PCI Compliance: Protect Customer Information
Posted on Thursday, July 05, 2018 Share
The explosion in the use of debit and credit cards is not without a downside. As more and more credit cards are provided to merchants, the potential that the information will be stolen also increases. Consumers expect their card information will be handled by merchants in a secure manner. When card data is stolen, consumers feel vulnerable and may stop using certain cards or buying from the merchant that failed to protect their information.
To combat the risks, the major credit card brands built a set of requirements that are designed to ensure all
Cardholder data includes a long list of information including:
Name and address,
Expiration or card validity data,
Social Security number (storing a SSN dramatically increases the inherent risk of processing credit card transactions), and
Any personally identifiable information that is associated with the customer.
businesses that process, transmit and store customer credit card information keep it secure. The Payment Card Industry Data Security Standards (PCI DSS) were born.
The initiative began in 2006 when the PCI Security Standards Council and its five founding members (VISA, MasterCard, American Express, JCB and Discover) agreed to combine their respective security standards into one security standard. The council is not responsible for ensuring compliance. Instead, that responsibility remains with the credit companies.
PCI DSS contains both operational and technical standards that merchants must adhere to. It is not a law. Rather, it is a payment industry standard that merchants must comply with if they plan to process even modest volumes of credit or debit card transactions.
The standards cover all merchants that accept and process credit card transactions. However, the standards incorporate a tiered or risk-based approach to compliance. Based on the volume of credit card transactions processed per year, a merchant falls in to one of the following categories:
Level 1 merchants process six million transactions a year. Card providers reserve the right to request that any merchant, regardless of transaction volume meet level 1 requirements.
Level 2 merchants process one million to six million transactions a year.
Level 3 merchants process 20,000 to 1 million e-commerce transactions a year.
Level 4 merchants process fewer than 20,000 e-commerce transactions a year.
Annual on-site inspection is required annually for Level 1 merchants. Merchants on the second, third and fourth tiers must fill out a self-assessment questionnaire annually to validate their compliance with PCI DSS. If a merchant has a customer facing Internet protocol address, then a quarterly network scan that will assess vulnerability of the merchant's environment is also required. Specifically, the scan will identify potential weak points within the company's network that could be susceptible to compromise by hackers.
PCI DSS contains 6 broad requirements:
1. Build and maintain a secure network;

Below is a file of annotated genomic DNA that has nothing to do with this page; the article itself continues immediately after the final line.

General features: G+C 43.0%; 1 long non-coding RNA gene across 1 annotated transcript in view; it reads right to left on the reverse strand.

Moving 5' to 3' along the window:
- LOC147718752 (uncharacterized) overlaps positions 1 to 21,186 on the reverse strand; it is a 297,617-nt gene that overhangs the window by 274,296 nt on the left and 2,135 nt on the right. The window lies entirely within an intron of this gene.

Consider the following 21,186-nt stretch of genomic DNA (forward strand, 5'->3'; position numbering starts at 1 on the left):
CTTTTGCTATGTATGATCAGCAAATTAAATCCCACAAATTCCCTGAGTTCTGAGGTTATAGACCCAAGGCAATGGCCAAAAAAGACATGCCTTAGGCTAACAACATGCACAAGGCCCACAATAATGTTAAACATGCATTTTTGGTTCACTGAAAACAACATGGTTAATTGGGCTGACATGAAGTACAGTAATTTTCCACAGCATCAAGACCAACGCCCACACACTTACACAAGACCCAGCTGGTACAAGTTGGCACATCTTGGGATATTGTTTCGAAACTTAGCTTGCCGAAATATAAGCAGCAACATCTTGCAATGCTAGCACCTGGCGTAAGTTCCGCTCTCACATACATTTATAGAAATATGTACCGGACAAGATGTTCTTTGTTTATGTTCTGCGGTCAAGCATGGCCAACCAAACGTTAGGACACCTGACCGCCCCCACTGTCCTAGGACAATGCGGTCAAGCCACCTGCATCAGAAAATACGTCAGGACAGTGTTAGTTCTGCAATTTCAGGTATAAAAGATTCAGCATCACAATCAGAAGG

2. Protect cardholder data;
3. Maintain a vulnerability management program;
4. Implement access controls;
5. Monitor and test networks; and
6. Maintain an information security policy.
The fines for failing to protect cardholder data can range from $5,000 to $100,000 per month. The fine for noncompliance is typically assessed against the bank that has provided the company with its merchant account. It is highly probable that the bank will in turn pass the fine along to the company as well as close the merchant account.
Note: If your company only processes credit card transactions over the phone, you still must comply with the standards.
If you are starting a new business, or your business is growing and moving from one transaction tier to another, consider engaging a professional services firm with experience helping companies comply with PCI DSS. Engaging a third party can ensure that your company's resources are not "conflicted" by assessing risk and also being responsible for remediating the risk. PCI DSS compliance typically includes 4 stages:
1. Current state assessment. This asks how the company is positioned to comply with PCI DSS.
2. Gap assessment and documentation. Gaps identified during the current state assessment are documented and prioritized.
3. Remediate gaps identified. All of the gaps directly associated with PCI DSS compliance are resolved.
4. Ongoing compliance and analysis. PCI compliance requires annual as well as quarterly assessments. As your company grows, new threats will emerge that require the deployment of new countermeasures.
PCI DSS is essentially non-negotiable for merchants if they plan to process credit and debit card transactions. Click here for more information from the PCI Security Standards Council.
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Disclaimer: The information contained in Dulin, Ward & DeWald’s blog is provided for general educational purposes only and should not be construed as financial or legal advice on any subject matter. Before taking any action based on this information, we strongly encourage you to consult competent legal, accounting or other professional advice about your specific situation. Questions on blog posts may be submitted to your DWD representative.